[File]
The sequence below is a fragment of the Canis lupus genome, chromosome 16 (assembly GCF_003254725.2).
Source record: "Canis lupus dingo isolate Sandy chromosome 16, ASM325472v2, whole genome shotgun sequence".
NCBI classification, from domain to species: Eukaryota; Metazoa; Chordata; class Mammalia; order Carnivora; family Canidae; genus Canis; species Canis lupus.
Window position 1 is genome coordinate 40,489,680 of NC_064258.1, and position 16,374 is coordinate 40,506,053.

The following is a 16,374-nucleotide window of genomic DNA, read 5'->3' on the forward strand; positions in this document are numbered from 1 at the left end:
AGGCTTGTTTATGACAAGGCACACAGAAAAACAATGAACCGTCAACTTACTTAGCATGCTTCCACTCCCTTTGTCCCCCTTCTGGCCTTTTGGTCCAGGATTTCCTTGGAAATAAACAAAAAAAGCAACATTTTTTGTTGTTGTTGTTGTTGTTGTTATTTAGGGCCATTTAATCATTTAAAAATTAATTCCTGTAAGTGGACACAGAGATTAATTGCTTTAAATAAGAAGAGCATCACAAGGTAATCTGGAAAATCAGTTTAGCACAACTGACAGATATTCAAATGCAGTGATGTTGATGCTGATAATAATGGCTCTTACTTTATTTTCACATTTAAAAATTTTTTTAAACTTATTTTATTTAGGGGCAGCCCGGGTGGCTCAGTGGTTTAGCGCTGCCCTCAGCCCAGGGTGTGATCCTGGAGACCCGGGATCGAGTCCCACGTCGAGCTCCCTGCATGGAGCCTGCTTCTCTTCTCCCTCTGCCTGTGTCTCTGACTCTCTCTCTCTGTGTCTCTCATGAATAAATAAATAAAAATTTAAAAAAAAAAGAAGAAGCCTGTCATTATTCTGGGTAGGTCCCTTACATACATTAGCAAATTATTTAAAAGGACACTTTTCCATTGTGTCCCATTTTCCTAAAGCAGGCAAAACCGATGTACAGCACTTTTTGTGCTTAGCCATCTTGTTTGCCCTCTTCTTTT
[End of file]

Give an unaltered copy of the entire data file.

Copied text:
The sequence below is a fragment of the Canis lupus genome, chromosome 16 (assembly GCF_003254725.2).
Source record: "Canis lupus dingo isolate Sandy chromosome 16, ASM325472v2, whole genome shotgun sequence".
NCBI classification, from domain to species: Eukaryota; Metazoa; Chordata; class Mammalia; order Carnivora; family Canidae; genus Canis; species Canis lupus.
Window position 1 is genome coordinate 40,489,680 of NC_064258.1, and position 16,374 is coordinate 40,506,053.

The following is a 16,374-nucleotide window of genomic DNA, read 5'->3' on the forward strand; positions in this document are numbered from 1 at the left end:
AGGCTTGTTTATGACAAGGCACACAGAAAAACAATGAACCGTCAACTTACTTAGCATGCTTCCACTCCCTTTGTCCCCCTTCTGGCCTTTTGGTCCAGGATTTCCTTGGAAATAAACAAAAAAAGCAACATTTTTTGTTGTTGTTGTTGTTGTTGTTATTTAGGGCCATTTAATCATTTAAAAATTAATTCCTGTAAGTGGACACAGAGATTAATTGCTTTAAATAAGAAGAGCATCACAAGGTAATCTGGAAAATCAGTTTAGCACAACTGACAGATATTCAAATGCAGTGATGTTGATGCTGATAATAATGGCTCTTACTTTATTTTCACATTTAAAAATTTTTTTAAACTTATTTTATTTAGGGGCAGCCCGGGTGGCTCAGTGGTTTAGCGCTGCCCTCAGCCCAGGGTGTGATCCTGGAGACCCGGGATCGAGTCCCACGTCGAGCTCCCTGCATGGAGCCTGCTTCTCTTCTCCCTCTGCCTGTGTCTCTGACTCTCTCTCTCTGTGTCTCTCATGAATAAATAAATAAAAATTTAAAAAAAAAAGAAGAAGCCTGTCATTATTCTGGGTAGGTCCCTTACATACATTAGCAAATTATTTAAAAGGACACTTTTCCATTGTGTCCCATTTTCCTAAAGCAGGCAAAACCGATGTACAGCACTTTTTGTGCTTAGCCATCTTGTTTGCCCTCTTCTTTT